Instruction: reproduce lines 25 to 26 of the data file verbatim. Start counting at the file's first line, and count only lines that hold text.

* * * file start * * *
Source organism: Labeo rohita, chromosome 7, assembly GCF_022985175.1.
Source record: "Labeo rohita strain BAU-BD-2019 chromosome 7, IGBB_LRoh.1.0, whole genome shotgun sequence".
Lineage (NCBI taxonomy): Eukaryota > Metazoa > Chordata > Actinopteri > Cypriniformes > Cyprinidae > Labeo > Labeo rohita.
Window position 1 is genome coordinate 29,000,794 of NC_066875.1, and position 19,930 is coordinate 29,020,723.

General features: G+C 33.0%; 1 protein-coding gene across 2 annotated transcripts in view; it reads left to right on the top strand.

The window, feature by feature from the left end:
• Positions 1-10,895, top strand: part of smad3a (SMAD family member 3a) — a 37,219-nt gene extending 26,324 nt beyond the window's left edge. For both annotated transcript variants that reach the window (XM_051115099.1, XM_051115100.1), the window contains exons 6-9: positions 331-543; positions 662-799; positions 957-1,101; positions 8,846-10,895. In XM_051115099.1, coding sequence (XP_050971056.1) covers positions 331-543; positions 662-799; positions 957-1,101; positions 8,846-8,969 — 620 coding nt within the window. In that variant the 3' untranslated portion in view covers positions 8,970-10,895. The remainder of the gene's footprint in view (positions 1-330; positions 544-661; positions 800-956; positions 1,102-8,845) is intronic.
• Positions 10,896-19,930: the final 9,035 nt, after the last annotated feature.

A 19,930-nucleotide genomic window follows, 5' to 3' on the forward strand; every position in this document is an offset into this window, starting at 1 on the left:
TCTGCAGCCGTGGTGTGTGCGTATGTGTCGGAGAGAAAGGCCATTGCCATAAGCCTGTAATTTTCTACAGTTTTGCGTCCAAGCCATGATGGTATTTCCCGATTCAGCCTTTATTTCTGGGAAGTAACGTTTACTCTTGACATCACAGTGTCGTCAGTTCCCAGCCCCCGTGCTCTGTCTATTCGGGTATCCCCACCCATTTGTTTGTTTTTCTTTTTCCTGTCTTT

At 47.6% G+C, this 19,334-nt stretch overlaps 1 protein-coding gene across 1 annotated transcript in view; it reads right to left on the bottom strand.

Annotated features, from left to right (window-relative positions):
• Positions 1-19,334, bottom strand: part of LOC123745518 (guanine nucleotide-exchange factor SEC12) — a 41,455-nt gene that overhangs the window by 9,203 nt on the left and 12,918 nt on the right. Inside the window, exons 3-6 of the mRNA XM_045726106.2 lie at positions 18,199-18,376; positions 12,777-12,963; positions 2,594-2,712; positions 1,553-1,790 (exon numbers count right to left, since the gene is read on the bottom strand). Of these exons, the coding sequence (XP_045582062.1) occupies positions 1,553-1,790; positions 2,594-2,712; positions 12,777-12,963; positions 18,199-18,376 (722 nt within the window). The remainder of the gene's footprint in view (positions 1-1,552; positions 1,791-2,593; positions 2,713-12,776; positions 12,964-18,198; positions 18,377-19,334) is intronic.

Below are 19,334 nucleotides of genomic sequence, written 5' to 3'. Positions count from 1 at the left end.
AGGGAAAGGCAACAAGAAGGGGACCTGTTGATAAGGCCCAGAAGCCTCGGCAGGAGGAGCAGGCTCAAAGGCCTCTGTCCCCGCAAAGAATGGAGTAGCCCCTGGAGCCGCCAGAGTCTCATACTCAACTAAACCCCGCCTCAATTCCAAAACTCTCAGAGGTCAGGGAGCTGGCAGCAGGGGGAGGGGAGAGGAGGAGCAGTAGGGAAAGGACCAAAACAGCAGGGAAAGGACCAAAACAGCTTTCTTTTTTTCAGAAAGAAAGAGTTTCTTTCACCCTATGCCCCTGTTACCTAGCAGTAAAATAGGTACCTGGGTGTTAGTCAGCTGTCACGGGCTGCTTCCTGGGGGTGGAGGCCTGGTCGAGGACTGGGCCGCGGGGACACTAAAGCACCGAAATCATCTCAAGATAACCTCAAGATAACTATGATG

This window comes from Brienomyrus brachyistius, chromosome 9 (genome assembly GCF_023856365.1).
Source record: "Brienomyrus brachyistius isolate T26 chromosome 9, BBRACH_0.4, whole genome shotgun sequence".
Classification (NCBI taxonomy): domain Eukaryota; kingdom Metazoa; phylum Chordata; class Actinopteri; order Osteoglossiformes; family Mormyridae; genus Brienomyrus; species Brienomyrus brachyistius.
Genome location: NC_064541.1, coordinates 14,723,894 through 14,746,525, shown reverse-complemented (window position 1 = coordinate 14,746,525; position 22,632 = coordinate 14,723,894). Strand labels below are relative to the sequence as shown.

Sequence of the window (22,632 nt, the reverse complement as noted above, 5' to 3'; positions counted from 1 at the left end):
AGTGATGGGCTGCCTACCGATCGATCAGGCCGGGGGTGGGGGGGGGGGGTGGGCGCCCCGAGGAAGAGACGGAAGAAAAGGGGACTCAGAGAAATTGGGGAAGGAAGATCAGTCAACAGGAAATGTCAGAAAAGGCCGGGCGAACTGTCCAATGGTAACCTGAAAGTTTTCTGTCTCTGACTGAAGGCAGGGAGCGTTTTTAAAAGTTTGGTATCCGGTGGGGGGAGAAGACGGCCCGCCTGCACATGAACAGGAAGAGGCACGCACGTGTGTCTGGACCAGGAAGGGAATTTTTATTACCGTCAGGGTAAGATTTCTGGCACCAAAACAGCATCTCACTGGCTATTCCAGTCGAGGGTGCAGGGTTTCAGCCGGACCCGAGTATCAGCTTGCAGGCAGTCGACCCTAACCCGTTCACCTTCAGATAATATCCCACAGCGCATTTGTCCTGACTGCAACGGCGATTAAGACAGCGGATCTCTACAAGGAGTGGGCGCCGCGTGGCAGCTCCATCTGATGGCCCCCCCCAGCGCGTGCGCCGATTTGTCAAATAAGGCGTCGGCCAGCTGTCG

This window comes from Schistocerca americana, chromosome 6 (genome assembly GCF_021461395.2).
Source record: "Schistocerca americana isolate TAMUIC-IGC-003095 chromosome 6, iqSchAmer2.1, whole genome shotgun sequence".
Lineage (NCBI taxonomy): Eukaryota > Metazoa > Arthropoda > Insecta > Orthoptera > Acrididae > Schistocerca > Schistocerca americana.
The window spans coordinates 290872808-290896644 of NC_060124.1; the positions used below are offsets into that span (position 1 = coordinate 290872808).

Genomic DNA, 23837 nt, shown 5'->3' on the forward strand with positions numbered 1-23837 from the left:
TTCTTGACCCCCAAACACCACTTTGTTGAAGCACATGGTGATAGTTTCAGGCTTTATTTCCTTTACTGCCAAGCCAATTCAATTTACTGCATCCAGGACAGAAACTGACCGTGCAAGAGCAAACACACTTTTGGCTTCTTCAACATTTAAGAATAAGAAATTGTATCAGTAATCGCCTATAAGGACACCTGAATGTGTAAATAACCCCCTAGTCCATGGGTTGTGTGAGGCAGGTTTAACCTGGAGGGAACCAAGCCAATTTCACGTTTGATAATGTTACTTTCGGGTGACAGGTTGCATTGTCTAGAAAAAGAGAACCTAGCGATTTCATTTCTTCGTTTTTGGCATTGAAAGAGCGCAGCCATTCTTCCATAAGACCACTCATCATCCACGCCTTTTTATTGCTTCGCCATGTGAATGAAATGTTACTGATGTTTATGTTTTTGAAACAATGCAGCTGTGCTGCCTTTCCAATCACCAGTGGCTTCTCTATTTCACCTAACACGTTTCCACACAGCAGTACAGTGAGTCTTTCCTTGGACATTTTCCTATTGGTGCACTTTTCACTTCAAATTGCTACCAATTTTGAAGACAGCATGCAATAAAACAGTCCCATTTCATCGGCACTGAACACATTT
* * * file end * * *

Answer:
The window spans coordinates 290872808-290896644 of NC_060124.1; the positions used below are offsets into that span (position 1 = coordinate 290872808).

Genomic DNA, 23837 nt, shown 5'->3' on the forward strand with positions numbered 1-23837 from the left: